Inspecting the grain pattern on the end of a board will reveal whether the board has vertical grain or flat grain. A flat-grain board will move about twice as much as a vertical-grain board with the same change in moisture content. But because cutting quartersawn lumber is much less efficient, vertical-grain boards are expensive and can be hard to find.Family Handyman
How a board is cut from the log also affects how much it moves. Quarter-sawing yields “vertical grain” boards, while plain-sawn boards have “flat grain.”
MASTER CLASS – 10 TECHNIQUES: HOW TO TAME WOOD MOVEMENT
You can’t keep wood from moving, but these tips and strategies can help you avoid problems.
1. AVOID MITERS OUTDOORS
Family HandymanMiter joints hide end grain and look more refined. But the effect is ruined when the miters don’t meet tightly. Huge changes in humidity, and wetting and drying from rain and sun, cause wood to move more outdoors than it would indoors. So whereas a miter joint will look good for decades indoors, it may start to look really bad after only one season outdoors. That’s why it’s usually better to avoid miters outdoors whenever possible. Use a butt joint instead.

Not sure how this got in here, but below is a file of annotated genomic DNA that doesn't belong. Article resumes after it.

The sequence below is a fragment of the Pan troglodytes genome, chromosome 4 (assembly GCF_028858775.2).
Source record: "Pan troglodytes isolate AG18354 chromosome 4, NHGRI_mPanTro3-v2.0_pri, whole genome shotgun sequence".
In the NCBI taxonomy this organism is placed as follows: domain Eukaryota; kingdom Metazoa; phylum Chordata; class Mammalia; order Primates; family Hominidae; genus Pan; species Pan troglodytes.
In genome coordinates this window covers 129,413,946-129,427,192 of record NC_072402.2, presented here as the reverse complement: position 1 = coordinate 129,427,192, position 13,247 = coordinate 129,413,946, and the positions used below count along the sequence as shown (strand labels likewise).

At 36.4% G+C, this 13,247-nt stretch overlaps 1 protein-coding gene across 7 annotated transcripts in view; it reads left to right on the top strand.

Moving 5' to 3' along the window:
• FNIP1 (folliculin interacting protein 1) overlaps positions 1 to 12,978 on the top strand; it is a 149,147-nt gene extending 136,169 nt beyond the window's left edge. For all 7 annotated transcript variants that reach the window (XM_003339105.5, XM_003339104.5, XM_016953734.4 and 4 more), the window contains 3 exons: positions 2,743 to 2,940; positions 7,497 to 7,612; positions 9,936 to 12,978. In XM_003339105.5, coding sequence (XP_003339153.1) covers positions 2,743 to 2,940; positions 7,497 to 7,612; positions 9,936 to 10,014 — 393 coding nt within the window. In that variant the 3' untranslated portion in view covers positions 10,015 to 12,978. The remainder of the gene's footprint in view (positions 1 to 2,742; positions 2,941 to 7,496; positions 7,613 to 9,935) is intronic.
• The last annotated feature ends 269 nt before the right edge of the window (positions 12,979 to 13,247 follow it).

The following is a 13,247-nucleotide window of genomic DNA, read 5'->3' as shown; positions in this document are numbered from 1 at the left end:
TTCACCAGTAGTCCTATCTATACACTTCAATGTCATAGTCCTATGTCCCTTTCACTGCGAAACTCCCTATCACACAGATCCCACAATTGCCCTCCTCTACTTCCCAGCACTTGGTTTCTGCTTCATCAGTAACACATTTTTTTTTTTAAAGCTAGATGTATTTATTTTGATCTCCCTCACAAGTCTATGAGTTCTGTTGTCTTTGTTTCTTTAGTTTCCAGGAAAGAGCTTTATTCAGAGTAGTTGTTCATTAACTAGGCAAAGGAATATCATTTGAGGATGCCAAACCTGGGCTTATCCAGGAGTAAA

2. PLAN FOR DECK BOARD MOVEMENT
Family HandymanDeck boards can shrink or expand after they’re installed, depending on how much moisture they contained when you fastened them down. To allow for this, space wet treated boards with a 16d nail (1/8 in.) and dry boards such as cedar decking with a carpenter’s pencil (5/16 in.).
3. ALLOW EXPANSION SPACE FOR WOOD FLOORS
Family HandymanIf you’re installing an engineered wood floor, follow the instructions carefully—they include all the information you need about spacing. In general, floating wood floors that aren’t nailed or glued down require about a 1/2-in. space around the perimeter and enough clearance at thresholds, doorjambs and other obstructions to allow movement. Solid wood floors also require at least a 1/2 in.-wide expansion space around the perimeter.